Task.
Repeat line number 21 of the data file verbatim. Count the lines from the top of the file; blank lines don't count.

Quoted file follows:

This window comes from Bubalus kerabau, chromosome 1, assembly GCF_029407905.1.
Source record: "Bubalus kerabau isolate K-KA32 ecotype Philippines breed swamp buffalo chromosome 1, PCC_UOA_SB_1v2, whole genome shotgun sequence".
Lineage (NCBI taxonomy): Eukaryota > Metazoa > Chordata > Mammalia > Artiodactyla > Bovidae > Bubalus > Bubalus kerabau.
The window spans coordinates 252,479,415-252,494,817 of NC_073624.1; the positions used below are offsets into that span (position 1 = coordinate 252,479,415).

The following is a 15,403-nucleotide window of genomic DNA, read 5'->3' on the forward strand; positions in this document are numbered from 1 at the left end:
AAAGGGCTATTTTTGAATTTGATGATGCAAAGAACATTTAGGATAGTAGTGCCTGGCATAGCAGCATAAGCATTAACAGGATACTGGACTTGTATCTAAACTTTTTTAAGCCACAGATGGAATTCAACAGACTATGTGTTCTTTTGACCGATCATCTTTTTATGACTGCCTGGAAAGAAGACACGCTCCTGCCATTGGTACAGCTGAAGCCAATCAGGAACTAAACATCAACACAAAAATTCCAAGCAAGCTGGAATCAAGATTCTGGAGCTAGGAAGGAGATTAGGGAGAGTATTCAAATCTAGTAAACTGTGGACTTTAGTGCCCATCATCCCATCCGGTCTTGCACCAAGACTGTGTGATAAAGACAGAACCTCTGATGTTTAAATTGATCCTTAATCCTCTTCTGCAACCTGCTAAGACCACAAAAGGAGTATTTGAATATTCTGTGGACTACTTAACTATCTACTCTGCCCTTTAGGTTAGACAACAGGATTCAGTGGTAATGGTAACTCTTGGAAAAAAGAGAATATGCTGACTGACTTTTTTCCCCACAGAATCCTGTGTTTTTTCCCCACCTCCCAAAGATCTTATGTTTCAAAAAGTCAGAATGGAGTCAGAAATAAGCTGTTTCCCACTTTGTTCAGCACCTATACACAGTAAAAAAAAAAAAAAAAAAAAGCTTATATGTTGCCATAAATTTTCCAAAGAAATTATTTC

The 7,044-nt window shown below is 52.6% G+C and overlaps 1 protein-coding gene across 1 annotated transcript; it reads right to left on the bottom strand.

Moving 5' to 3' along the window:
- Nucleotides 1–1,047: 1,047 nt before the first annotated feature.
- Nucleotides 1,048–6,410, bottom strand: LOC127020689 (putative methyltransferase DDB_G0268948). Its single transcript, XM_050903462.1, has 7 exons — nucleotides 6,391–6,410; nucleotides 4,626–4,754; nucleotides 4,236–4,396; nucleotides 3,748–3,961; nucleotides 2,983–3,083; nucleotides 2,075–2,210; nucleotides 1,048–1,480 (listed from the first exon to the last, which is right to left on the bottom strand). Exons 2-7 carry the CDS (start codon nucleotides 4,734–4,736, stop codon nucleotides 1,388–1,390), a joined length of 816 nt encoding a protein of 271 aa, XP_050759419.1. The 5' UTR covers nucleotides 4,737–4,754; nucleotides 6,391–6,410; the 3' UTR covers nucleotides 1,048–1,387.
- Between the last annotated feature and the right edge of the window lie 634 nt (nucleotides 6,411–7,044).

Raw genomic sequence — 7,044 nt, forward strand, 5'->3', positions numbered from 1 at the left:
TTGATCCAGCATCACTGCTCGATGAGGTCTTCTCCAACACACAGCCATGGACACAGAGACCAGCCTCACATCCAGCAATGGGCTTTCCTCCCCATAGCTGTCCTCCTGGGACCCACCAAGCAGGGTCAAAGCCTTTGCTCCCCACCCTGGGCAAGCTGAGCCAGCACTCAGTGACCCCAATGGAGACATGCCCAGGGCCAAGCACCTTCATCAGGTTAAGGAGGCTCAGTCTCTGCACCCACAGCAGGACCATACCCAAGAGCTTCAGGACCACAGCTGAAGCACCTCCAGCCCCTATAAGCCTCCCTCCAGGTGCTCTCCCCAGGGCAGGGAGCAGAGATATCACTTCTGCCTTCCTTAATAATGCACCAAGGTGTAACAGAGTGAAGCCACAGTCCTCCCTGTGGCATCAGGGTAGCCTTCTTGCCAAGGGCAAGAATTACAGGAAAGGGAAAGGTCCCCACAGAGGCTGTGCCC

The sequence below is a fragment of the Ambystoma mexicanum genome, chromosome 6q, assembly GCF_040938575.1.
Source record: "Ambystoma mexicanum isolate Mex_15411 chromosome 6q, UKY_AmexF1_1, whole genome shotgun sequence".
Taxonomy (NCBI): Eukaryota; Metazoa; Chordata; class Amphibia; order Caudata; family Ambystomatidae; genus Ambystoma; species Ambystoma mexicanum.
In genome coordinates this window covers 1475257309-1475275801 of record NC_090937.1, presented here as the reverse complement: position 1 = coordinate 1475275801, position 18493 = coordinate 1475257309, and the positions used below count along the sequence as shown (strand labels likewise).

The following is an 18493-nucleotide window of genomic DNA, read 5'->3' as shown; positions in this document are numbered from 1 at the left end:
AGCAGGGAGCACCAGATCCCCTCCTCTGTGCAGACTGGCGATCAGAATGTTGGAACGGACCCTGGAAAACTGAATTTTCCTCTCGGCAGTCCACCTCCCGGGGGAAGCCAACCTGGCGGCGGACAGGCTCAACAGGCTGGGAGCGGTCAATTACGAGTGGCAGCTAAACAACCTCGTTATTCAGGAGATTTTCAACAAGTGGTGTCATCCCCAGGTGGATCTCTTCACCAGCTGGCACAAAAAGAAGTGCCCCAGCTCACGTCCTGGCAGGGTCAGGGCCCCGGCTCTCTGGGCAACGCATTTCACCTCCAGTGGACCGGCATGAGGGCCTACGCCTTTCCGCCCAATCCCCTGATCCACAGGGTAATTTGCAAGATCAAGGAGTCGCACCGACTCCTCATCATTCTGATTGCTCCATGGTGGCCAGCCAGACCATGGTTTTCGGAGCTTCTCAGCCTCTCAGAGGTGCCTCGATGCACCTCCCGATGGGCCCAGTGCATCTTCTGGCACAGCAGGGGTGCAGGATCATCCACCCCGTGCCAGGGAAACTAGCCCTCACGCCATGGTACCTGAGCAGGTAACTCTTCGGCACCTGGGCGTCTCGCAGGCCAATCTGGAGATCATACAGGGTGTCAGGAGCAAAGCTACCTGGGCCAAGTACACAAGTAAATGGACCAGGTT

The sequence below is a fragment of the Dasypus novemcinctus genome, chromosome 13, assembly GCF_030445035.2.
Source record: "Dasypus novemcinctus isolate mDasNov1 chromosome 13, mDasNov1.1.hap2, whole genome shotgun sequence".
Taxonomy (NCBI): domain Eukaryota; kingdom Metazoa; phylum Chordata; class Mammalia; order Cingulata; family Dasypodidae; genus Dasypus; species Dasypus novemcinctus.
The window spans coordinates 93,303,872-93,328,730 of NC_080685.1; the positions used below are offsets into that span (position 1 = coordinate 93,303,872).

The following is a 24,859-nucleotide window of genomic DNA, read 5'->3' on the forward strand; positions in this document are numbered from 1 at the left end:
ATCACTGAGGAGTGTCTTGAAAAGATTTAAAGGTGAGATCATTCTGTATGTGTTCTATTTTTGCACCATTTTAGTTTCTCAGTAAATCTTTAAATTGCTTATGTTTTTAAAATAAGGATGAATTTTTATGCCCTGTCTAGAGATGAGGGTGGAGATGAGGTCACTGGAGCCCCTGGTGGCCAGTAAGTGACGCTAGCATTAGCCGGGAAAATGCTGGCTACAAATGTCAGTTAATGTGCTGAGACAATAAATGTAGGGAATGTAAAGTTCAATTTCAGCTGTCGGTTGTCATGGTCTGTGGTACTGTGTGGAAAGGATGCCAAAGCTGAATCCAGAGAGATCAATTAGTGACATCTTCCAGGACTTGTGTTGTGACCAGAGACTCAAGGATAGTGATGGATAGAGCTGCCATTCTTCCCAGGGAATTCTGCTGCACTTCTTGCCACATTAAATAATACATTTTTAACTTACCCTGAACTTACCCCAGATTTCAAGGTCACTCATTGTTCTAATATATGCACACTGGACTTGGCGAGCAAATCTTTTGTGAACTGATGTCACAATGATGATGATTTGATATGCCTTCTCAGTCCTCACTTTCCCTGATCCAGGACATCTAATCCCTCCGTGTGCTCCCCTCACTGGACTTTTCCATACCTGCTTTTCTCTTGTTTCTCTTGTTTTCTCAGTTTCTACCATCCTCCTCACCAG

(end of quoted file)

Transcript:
Source record: "Dasypus novemcinctus isolate mDasNov1 chromosome 13, mDasNov1.1.hap2, whole genome shotgun sequence".